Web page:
CACIM aspires to build culture-specific information and communication societies where knowledge production and generation is democratic and oriented to achieving a more equitable distribution of resources, leading to the elimination of various divides in a way that is horizontal, open, and transparent. To this end we believe technologies can be engaged as fundamental means, rather than becoming ends in themselves, thus recognising that bridging the technological and informational divide is only one step on the road to achieving development for all. We reaffirm that communication is a fundamental social process, a basic human need and a foundation of all social organisation and is culture specific. Everyone, everywhere, at any time should have the opportunity to participate in communication processes and no one should be excluded from their benefits.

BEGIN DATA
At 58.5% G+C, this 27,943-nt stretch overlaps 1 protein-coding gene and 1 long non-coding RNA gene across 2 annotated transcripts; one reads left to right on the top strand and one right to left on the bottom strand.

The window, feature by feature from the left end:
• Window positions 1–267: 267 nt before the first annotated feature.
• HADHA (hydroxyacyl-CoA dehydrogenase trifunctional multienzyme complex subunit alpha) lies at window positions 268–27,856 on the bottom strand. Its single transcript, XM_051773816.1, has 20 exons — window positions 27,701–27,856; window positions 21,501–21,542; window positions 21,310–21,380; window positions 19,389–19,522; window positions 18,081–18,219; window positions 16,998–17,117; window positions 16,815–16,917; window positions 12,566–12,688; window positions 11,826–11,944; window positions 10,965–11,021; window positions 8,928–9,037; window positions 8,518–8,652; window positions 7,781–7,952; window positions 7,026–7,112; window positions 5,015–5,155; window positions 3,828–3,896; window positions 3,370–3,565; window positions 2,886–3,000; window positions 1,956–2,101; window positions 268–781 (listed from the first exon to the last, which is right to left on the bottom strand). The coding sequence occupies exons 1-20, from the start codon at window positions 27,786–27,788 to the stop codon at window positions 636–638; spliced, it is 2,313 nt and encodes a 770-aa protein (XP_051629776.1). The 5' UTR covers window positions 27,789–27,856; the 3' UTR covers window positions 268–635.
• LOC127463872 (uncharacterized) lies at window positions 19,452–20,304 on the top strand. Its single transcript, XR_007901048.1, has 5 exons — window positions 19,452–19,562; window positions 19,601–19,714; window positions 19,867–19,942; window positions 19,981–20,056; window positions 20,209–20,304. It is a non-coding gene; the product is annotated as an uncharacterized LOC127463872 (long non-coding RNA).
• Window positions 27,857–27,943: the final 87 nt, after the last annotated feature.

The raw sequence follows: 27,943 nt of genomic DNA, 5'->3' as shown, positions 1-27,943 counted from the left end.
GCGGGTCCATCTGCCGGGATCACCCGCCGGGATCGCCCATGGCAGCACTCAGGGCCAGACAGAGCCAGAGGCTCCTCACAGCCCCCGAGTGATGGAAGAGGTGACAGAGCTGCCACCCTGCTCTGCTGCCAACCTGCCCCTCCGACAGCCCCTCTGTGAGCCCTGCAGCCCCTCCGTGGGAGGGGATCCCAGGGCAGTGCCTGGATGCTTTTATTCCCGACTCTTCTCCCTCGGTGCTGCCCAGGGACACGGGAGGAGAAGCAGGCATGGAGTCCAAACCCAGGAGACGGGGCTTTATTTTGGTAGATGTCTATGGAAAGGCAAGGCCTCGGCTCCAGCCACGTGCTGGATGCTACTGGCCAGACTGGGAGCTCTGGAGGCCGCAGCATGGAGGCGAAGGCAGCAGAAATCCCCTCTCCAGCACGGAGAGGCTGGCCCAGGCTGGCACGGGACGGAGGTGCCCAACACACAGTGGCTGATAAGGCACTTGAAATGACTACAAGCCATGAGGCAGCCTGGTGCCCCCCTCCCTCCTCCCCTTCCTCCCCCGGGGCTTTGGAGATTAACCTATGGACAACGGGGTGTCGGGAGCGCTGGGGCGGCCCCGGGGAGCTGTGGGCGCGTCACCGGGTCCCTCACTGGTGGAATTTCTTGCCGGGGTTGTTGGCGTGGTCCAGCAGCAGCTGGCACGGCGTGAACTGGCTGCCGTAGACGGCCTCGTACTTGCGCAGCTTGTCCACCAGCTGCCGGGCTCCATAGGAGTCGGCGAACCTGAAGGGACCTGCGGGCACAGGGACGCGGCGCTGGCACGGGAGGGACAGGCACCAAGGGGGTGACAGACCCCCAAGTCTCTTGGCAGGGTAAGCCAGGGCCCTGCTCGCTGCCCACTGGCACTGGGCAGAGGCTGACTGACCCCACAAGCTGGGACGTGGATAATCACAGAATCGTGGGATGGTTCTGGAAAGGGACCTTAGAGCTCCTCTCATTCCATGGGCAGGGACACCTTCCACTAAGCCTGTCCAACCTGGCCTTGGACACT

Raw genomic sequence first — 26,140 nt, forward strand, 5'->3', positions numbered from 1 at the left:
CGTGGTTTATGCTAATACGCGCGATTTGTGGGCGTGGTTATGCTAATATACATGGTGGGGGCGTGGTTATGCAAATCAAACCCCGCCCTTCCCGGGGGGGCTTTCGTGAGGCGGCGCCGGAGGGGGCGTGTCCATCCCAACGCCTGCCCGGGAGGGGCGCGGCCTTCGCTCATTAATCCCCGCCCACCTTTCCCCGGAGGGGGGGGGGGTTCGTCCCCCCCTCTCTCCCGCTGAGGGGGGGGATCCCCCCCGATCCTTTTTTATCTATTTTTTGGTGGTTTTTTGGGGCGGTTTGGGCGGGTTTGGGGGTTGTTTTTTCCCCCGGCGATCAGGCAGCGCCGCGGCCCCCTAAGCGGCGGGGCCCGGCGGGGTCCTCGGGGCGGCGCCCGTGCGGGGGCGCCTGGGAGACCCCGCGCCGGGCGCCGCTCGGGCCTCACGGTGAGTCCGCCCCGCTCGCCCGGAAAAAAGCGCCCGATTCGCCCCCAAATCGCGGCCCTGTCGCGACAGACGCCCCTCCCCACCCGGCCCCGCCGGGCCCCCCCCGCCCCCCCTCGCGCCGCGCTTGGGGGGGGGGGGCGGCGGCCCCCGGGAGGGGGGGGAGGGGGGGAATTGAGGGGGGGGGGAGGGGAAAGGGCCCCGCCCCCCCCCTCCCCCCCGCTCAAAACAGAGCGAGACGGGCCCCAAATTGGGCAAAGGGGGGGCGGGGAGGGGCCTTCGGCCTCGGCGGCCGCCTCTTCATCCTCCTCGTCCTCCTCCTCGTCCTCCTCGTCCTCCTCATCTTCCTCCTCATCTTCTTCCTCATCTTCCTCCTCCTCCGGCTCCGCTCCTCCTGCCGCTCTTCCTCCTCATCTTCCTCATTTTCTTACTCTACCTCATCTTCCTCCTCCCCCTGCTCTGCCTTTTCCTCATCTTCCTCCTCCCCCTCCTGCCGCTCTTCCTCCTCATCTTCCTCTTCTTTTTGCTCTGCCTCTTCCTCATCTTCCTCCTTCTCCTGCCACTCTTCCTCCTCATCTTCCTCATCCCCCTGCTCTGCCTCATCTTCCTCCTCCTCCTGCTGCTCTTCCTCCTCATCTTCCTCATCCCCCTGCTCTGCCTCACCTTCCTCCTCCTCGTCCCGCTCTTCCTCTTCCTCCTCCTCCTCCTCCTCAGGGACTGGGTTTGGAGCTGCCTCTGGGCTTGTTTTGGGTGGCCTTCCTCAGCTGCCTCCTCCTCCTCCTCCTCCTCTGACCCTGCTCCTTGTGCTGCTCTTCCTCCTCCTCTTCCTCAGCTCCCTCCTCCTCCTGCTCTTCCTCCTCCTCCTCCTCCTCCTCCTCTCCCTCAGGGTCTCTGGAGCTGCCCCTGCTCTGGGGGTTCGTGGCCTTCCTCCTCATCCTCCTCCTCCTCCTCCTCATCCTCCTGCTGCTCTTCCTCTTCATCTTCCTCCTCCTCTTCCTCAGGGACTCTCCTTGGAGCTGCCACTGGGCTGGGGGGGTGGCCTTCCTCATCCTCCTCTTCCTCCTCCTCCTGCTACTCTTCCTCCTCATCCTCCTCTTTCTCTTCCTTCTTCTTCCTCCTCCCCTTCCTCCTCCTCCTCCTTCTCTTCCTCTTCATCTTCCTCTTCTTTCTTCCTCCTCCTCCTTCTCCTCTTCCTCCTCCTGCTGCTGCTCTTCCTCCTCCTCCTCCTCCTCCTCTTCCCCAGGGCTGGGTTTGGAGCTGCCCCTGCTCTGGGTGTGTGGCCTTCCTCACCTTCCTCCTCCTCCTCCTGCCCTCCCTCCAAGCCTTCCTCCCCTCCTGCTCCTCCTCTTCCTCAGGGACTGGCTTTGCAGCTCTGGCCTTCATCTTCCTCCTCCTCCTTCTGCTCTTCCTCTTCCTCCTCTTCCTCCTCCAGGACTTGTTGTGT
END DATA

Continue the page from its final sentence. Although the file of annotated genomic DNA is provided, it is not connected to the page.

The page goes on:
We are conscious that information, knowledge and the means of communication are available on a magnitude that humanity has never dreamt of in the past. It is transforming our lives at a pace we never dreamt of and are helping us envision newer elements of socio-political organisation and development. On an unprecedented scale, information and communication technology is impacting and shaping the cultural dimensions of the engagement with the world and societal processes. In such a situation our endeavour is to seek new ways of organising and engaging using the methods of “open spaces” and develop a culture of information sharing which is friendly, culturally-sensitive, and easy-to-understand, reaching across as many cultures as possible; and wherever necessary, to struggle against systems, software, and conventions that are culturally insensitive or that make information and knowledge obscure and decipherable only to specialists.